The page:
The specialist knows how to determine the capacitance of each of the adjustable impedance devices (301) (302) coupled to one of the antenna ports, the inductance of each of the windings (303), the mutual inductance between the windings (303), and the capacitance of each of the adjustable impedance devices (304) (305) coupled to one of the user ports, to obtain a wanted impedance matrix ZU, at the center frequency. For instance, if CA is used to denote the capacitance matrix of the adjustable impedance devices (301) (302) coupled to one of the antenna ports, if L is used to denote the inductance matrix of the windings (303) and if CU is used to denote the capacitance matrix of the adjustable impedance devices (304) (305) coupled to one of the user ports, we find that the approximate values

C A ( 10.20 - 2.10 - 1.20 - 2.10 - 2.10 10.20 - 2.10 - 1.20 - 1.20 - 2.10 10.20 - 2.10 - 2.10 - 1.20 - 2.10 10.20 ) p F ( 4 ) L ( 1.238 0.282 0.180 0.282 0.282 1.238 0.282 0.180 0.180 0.282 1.238 0.282 0.282 0.180 0.282 1.238 ) nH and ( 5 ) C U ( 16.23 - 4.03 - 0.07 - 4.03 - 4.03 16.23 - 4.03 - 0.07 - 0.07 - 4.03 16.23 - 4.03 - 4.03 - 0.07 - 4.03 16.23 ) p F ( 6 )

are suitable to obtain

Z U ( 50.0 0.0 0.0 0.0 0.0 50.0 0.0 0.0 0.0 0.0 50.0 0.0 0.0 0.0 0.0 50.0 ) Ω ( 7 )

given by the general formula


ZU=[[[ZA−1+jωCA]−1+jωL]−1+jωCU]−1  (8)

For these values, it is possible to show that the p=20 partial derivatives defined above by the equation (2) are linearly independent in the real vector space of dimension 32 of the complex matrices of size 4×4, denoted by E. Thus, the span of the p partial derivatives in E is a subspace of dimension 20 equal to the set of the symmetric complex matrices of size 4×4. Consequently, any diagonal complex matrix of size 4×4 has the same diagonal entries as at least one element of the span of the p partial derivatives.

The specialist understands that any small variation in the impedance matrix of the n antennas can be compensated with a new adjustment of the adjustable impedance devices. The proof of this statement, for any value of n=m≧2, is as follows. Here E is a real vector space of dimension 2n2. We shall use S to denote the set of the symmetric complex matrices of size n×n over the field of the real numbers. S is a subspace of E and S is of dimension q=n(n+1). We shall use B to denote a basis of S. We assume that ZA is the matrix of a reciprocal n-port, so that ZA lies in S, and we shall use ZA1, . . . , ZAq to denote the coordinates of ZA with respect to the basis B. We assume that the antenna tuning apparatus behaves, with respect to its antenna and user ports, substantially as a reciprocal linear device, so that ZU lies in S, and we shall use ZU1, . . . , ZUq to denote the coordinates of ZU with respect to the basis B. Since ZU is a function of the complex matrix ZA and of the p real variables X1, . . . , Xp, we define q functions g1, . . . , gq such that, for any integer i greater than or equal to 1 and less than or equal to q,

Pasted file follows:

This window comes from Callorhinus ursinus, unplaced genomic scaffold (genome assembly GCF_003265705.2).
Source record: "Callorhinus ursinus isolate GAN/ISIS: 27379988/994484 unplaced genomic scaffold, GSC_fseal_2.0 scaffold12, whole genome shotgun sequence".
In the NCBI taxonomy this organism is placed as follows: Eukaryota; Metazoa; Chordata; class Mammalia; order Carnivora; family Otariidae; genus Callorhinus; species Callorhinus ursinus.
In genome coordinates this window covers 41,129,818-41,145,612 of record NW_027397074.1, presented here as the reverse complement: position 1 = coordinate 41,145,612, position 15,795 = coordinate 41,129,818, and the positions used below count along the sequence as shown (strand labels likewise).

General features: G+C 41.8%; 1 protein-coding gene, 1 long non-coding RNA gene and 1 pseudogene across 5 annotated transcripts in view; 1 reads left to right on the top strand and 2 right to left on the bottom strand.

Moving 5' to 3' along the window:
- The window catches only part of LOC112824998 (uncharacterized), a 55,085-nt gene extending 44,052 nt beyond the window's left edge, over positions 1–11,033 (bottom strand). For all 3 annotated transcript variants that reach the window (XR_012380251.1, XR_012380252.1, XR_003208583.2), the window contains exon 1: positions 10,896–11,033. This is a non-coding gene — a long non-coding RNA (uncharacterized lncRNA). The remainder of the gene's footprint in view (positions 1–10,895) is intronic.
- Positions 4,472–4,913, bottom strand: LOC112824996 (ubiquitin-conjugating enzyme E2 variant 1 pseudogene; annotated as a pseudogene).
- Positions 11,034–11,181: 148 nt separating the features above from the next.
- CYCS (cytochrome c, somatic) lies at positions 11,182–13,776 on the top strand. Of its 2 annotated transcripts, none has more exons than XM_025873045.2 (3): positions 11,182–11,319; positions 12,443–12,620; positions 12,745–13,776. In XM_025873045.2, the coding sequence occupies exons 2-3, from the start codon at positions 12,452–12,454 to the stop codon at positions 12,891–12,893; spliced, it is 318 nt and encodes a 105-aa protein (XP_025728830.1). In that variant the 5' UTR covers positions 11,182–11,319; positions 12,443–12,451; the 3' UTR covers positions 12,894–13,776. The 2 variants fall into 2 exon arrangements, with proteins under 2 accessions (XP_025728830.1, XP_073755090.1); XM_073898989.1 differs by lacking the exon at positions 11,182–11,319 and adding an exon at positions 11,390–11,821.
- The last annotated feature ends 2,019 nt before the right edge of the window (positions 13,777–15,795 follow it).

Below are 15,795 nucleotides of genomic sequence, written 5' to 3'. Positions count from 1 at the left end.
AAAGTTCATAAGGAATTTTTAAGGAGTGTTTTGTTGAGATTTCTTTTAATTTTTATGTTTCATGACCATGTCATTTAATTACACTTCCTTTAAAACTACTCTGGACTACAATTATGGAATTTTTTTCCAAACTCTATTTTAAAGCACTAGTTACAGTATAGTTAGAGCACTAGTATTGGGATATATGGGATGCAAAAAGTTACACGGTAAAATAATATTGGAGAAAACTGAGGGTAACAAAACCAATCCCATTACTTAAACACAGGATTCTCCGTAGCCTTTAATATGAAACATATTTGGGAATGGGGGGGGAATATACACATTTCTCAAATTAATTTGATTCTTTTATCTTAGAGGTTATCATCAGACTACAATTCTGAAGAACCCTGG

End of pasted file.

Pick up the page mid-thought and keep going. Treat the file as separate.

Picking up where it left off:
gi(ZA1, . . . ,ZAq,X1, . . . ,Xp)=ZUi  (9)

Since ZU lies in S for any values of X1, . . . , Xp, the partial derivatives defined above by the equation (2), which are partial derivatives of the function ƒ defined above, lie in S. Let us use JX to denote the matrix of size q×p whose entry of the row i and column j is given by

J Xij = g i X j ( 10 )

We see that JX is a Jacobian matrix. If we now assume that the p partial derivatives defined by the equation (2) are linearly independent in E and that p=q, we find that JY is a square and invertible matrix of size p×p. An arbitrary small variation in the impedance matrix of the antenna array corresponds to small variations dZA1, . . . , dZAp in the variables ZA1, . . . , ZAp, respectively. An arbitrary small variation in the reactances of the adjustable impedance devices corresponds to small variations dX1, . . . , dXp, in the variables X1, . . . , Xp, respectively. The arbitrary small variation in the impedance matrix of the antenna array and the arbitrary small variation in the reactances of the adjustable impedance devices produce small variations dZU1, . . . , dZUp in the variables ZU1, . . . , ZUp, respectively. We have

dZ Ui = j = 1 p g i Z Aj dZ Aj + j = 1 p g i X j dX j ( 11 )

which may be cast in the form

( dZ U 1 dZ Up ) = J A ( dZ A 1 dZ Ap ) + J X ( dX 1 dX p ) ( 12 )

where we use JA to denote the matrix of size p×p whose entry of the row i and column j is given by

J Aij = g i Z Aj ( 13 )

A compensation of the small variation in the impedance matrix of the antenna array is obtained with a new adjustment in the reactances of the adjustable impedance devices if and only if we can find dX1, . . . , dXp such that dZU1= . . . =dZUp=0. Since, as explained above, JX is an invertible matrix, this problem has a unique solution, which is given by